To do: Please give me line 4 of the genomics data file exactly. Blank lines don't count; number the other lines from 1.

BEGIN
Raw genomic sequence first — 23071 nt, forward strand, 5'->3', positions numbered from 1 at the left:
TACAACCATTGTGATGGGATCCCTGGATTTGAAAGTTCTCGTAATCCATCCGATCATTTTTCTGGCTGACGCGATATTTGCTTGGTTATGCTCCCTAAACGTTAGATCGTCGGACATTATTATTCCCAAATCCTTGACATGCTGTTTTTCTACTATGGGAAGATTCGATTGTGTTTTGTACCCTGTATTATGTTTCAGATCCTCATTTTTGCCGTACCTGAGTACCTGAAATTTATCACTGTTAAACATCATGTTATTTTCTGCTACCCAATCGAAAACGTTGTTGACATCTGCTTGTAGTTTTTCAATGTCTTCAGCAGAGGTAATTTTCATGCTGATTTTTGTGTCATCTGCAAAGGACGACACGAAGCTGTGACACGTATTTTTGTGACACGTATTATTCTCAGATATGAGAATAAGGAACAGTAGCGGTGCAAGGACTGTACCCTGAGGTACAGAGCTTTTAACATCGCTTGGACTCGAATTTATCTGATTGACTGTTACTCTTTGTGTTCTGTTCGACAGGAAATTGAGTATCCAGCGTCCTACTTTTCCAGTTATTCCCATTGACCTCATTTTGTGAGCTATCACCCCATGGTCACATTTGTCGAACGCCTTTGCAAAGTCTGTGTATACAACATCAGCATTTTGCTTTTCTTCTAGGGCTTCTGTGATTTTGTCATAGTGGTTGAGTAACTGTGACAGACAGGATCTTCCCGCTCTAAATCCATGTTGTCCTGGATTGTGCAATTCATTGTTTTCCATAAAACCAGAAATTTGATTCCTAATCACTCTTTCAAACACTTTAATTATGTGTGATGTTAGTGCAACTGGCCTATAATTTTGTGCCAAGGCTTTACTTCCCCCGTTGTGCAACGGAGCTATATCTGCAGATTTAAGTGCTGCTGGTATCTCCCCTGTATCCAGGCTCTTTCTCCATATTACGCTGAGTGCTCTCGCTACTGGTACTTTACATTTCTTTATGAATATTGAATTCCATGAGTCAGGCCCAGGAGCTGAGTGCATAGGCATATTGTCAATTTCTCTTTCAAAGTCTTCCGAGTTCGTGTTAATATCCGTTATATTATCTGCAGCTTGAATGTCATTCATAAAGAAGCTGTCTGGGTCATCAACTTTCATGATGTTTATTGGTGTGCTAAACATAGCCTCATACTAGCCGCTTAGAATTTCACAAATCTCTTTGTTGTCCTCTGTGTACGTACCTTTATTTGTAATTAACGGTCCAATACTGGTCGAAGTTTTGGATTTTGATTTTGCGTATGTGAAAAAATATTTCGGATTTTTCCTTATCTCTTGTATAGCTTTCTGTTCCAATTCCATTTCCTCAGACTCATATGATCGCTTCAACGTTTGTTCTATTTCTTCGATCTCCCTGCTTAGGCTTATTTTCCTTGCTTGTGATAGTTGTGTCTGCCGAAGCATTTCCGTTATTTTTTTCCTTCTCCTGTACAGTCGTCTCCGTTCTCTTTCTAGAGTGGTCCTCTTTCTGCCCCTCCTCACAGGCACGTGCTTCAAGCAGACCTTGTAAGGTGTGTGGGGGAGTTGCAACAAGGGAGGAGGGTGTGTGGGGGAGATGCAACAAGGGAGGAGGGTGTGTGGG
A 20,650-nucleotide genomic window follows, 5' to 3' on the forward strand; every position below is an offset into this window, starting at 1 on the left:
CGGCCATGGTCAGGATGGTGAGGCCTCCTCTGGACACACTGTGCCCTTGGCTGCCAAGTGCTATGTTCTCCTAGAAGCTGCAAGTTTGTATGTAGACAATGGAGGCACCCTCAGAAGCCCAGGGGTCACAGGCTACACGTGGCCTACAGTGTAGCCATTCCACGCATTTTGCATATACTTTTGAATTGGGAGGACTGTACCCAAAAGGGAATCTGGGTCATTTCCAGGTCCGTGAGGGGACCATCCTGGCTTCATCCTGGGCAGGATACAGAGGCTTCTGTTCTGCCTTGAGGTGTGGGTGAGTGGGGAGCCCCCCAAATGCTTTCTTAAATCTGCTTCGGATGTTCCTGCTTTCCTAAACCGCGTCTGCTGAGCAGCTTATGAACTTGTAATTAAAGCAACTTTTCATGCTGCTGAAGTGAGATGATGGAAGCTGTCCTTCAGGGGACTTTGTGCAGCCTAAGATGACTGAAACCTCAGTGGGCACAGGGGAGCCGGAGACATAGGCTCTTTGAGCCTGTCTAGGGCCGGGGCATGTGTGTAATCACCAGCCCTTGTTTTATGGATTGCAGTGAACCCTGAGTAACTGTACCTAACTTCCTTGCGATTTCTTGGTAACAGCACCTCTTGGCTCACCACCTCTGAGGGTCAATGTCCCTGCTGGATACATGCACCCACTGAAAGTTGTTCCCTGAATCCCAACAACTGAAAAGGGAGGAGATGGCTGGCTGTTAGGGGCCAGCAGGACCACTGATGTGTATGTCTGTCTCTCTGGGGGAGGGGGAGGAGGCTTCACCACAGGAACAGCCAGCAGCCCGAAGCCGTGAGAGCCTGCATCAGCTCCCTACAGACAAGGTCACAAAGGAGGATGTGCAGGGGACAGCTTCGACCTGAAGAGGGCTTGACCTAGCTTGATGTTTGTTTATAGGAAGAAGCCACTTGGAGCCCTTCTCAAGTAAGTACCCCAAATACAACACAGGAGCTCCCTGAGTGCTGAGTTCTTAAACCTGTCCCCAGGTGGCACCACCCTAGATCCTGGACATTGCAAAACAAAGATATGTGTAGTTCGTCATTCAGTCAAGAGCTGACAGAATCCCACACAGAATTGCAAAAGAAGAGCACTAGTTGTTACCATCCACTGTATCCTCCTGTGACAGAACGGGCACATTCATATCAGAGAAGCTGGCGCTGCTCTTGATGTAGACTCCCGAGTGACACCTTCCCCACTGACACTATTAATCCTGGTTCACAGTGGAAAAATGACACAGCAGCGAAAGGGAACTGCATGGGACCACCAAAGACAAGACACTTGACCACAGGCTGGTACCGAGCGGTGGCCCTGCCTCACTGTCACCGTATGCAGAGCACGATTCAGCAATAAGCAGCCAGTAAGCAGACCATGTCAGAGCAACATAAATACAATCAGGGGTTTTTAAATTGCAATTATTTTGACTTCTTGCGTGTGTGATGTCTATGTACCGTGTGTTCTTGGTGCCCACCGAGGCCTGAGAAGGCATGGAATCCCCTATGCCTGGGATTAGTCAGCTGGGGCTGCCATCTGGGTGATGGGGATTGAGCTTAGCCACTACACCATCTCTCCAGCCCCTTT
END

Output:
CGGCCATGGTCAGGATGGTGAGGCCTCCTCTGGACACACTGTGCCCTTGGCTGCCAAGTGCTATGTTCTCCTAGAAGCTGCAAGTTTGTATGTAGACAATGGAGGCACCCTCAGAAGCCCAGGGGTCACAGGCTACACGTGGCCTACAGTGTAGCCATTCCACGCATTTTGCATATACTTTTGAATTGGGAGGACTGTACCCAAAAGGGAATCTGGGTCATTTCCAGGTCCGTGAGGGGACCATCCTGGCTTCATCCTGGGCAGGATACAGAGGCTTCTGTTCTGCCTTGAGGTGTGGGTGAGTGGGGAGCCCCCCAAATGCTTTCTTAAATCTGCTTCGGATGTTCCTGCTTTCCTAAACCGCGTCTGCTGAGCAGCTTATGAACTTGTAATTAAAGCAACTTTTCATGCTGCTGAAGTGAGATGATGGAAGCTGTCCTTCAGGGGACTTTGTGCAGCCTAAGATGACTGAAACCTCAGTGGGCACAGGGGAGCCGGAGACATAGGCTCTTTGAGCCTGTCTAGGGCCGGGGCATGTGTGTAATCACCAGCCCTTGTTTTATGGATTGCAGTGAACCCTGAGTAACTGTACCTAACTTCCTTGCGATTTCTTGGTAACAGCACCTCTTGGCTCACCACCTCTGAGGGTCAATGTCCCTGCTGGATACATGCACCCACTGAAAGTTGTTCCCTGAATCCCAACAACTGAAAAGGGAGGAGATGGCTGGCTGTTAGGGGCCAGCAGGACCACTGATGTGTATGTCTGTCTCTCTGGGGGAGGGGGAGGAGGCTTCACCACAGGAACAGCCAGCAGCCCGAAGCCGTGAGAGCCTGCATCAGCTCCCTACAGACAAGGTCACAAAGGAGGATGTGCAGGGGACAGCTTCGACCTGAAGAGGGCTTGACCTAGCTTGATGTTTGTTTATAGGAAGAAGCCACTTGGAGCCCTTCTCAAGTAAGTACCCCAAATACAACACAGGAGCTCCCTGAGTGCTGAGTTCTTAAACCTGTCCCCAGGTGGCACCACCCTAGATCCTGGACATTGCAAAACAAAGATATGTGTAGTTCGTCATTCAGTCAAGAGCTGACAGAATCCCACACAGAATTGCAAAAGAAGAGCACTAGTTGTTACCATCCACTGTATCCTCCTGTGACAGAACGGGCACATTCATATCAGAGAAGCTGGCGCTGCTCTTGATGTAGACTCCCGAGTGACACCTTCCCCACTGACACTATTAATCCTGGTTCACAGTGGAAAAATGACACAGCAGCGAAAGGGAACTGCATGGGACCACCAAAGACAAGACACTTGACCACAGGCTGGTACCGAGCGGTGGCCCTGCCTCACTGTCACCGTATGCAGAGCACGATTCAGCAATAAGCAGCCAGTAAGCAGACCATGTCAGAGCAACATAAATACAATCAGGGGTTTTTAAATTGCAATTATTTTGACTTCTTGCGTGTGTGATGTCTATGTACCGTGTGTTCTTGGTGCCCACCGAGGCCTGAGAAGGCATGGAATCCCCTATGCCTGGGATTAGTCAGCTGGGGCTGCCATCTGGGTGATGGGGATTGAGCTTAGCCACTACACCATCTCTCCAGCCCCTTT